Written by Sheridan O'Leary
Daniel was raised in an environment brimming with architecture, thanks to his architect parents. His formative years were filled with weekends spent playing amidst material samples in their studio, and family vacations that were dedicated to analysing buildings. It was during this time that he discovered his first design inspiration: the willow chair by Charles Rennie Mackintosh. "It’s structure looked like it was part of a larger idea, almost a diagram of a city," says Daniel. Another pivotal moment was when he stumbled upon a coffee table book on Mondrian, which spoke the same visual language as the chair.
"It was the synthesis of design, art and architecture that led me to study architecture and become a furniture designer."
Daniel's design philosophy is built on the concept of the "poetry of reduction," which embodies his desire to inspire human connection with nature. His approach to design involves the application of a modern lens to the raw textures, colors, and materials found in his home country's landscape. As a firm believer that furniture is akin to miniature architecture, Daniel imbues his pieces with the same principles of proportion, functionality, and aesthetics as a larger structure. "My background helps me design in a style where each one of my pieces sits comfortably next to one another in a variety of architectural environments," says Daniel. In creating his designs, he aspires to establish a timeless aesthetic that pays tribute to the materials from which they are crafted.
Daniel's recent project portfolio includes two remarkable accomplishments: Wyer & Co and Villa Carlo. Wyer & Co is an outstanding transformation of a Botany-based warehouse into a workplace sanctuary with a sustainable, nature-inspired ethos. Daniel's vision for the project was to create a collaborative, creative hub that would feel inviting and welcoming, while modernising the existing amenities to accommodate both formal and informal client presentations. To achieve this, he incorporated verdant landscaping, natural light, locally sourced materials, and custom-made furniture. The industrial setting of the warehouse allowed him to celebrate nature and create a serene, calming environment that resonated with the company's values.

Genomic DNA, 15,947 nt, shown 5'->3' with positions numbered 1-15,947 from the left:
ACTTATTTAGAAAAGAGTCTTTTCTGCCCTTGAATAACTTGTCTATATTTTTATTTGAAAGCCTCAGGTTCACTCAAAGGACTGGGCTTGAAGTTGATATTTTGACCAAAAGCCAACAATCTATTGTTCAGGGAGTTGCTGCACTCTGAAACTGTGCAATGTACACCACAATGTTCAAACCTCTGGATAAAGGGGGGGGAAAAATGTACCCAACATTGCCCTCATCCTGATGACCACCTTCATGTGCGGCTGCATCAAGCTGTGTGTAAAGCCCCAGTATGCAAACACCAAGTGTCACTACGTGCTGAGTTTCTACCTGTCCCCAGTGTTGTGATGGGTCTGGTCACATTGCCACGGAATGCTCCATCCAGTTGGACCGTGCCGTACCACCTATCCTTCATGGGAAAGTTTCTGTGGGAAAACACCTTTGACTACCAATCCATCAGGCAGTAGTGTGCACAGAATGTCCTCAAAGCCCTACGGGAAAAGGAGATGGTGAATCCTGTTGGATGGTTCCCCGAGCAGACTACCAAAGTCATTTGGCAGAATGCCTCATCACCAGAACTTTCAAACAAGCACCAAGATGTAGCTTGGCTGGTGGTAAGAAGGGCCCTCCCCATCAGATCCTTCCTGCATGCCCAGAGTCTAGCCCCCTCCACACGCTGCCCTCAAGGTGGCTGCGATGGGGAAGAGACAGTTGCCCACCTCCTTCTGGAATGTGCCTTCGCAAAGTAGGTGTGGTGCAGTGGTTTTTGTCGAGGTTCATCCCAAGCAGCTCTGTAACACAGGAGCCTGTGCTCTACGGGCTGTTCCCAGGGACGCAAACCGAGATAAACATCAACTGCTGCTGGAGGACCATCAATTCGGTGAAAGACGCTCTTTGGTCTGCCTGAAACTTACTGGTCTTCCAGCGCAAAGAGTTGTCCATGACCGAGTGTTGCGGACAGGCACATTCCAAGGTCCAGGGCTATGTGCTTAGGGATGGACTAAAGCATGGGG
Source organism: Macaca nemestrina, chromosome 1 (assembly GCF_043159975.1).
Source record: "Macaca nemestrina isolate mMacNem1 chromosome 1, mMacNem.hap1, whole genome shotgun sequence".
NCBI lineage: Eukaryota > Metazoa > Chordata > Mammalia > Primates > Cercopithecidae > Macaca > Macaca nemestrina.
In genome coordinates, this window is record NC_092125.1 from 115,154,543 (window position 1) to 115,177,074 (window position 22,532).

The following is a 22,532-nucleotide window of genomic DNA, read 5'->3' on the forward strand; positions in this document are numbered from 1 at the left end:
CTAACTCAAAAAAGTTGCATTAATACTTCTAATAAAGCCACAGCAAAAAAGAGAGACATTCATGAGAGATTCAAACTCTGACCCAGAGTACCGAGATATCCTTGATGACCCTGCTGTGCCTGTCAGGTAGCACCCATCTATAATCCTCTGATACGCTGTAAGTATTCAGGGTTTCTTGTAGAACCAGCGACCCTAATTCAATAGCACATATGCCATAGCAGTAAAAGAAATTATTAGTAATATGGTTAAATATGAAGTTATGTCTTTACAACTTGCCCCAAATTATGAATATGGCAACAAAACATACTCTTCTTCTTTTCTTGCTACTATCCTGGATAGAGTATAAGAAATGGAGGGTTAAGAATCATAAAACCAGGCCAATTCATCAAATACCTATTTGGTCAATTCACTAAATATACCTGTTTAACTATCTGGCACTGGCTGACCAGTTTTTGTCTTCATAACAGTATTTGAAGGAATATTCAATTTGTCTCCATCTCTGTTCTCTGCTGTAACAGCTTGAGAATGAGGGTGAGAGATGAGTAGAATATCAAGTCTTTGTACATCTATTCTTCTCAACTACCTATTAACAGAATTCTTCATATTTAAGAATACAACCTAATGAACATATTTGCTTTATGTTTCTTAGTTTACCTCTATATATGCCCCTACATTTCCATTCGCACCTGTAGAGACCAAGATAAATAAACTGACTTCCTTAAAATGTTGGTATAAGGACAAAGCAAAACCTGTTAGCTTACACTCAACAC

Villa Carlo is a residential project that entailed the transformation of an Edwardian house in Melbourne through renovation and extension. The design encapsulates a contemporary and sleek aesthetic with a disciplined palette of materials and colours. The new extension is ingeniously linked to the existing house through a transparent glaze, seamlessly blending the interior and exterior spaces. The interiors showcase an abundance of natural light, an array of natural materials, and an uninterrupted connection to the garden, creating a haven of serenity and calm.
Daniel's furniture collections are inspired by his travels and the Australian landscape. The Alhambra Table is inspired by his travels in Granada and explores sacred geometries found in nature and echoed in the Alhambra palace's monumental architecture. The Booham Chair is a contemporary expression of Charlotte Perri and Pierre Jeanneret's great traditions, inspiring both a primitive and contemporary edge. The Hinterland Stool is a nod to the rich farming history of Byron Bay's Hinterland, a contemporary expression of the region's utilitarian, country aesthetic.
Hinterland House is a project that serves as a medium for creative exploration across architecture, interiors, landscape, furniture, lighting, and artwork, presenting a holistic conceptual vision of Daniel's creative imaginings. The inspiration behind the project is the notion of scaling back living practices to fundamental rituals. "The forced solitude and silence of the pandemic have inspired people to revisit the basic tenets of living," says Daniel. Set in remote Byron Bay, Hinterland House is designed as an idyllic, sustainable retreat that invites visitors to disconnect from their busy, city lives.
Daniel is eagerly anticipating the opening of his first showroom in Melbourne early this year.
"It's a fantastic opportunity for people to come and experience my collections firsthand in a dedicated space," says Daniel.
In terms of projects, he is constantly designing new furniture and lighting collections, drawing inspiration from his past travels and landscapes.
See more of Daniel's work: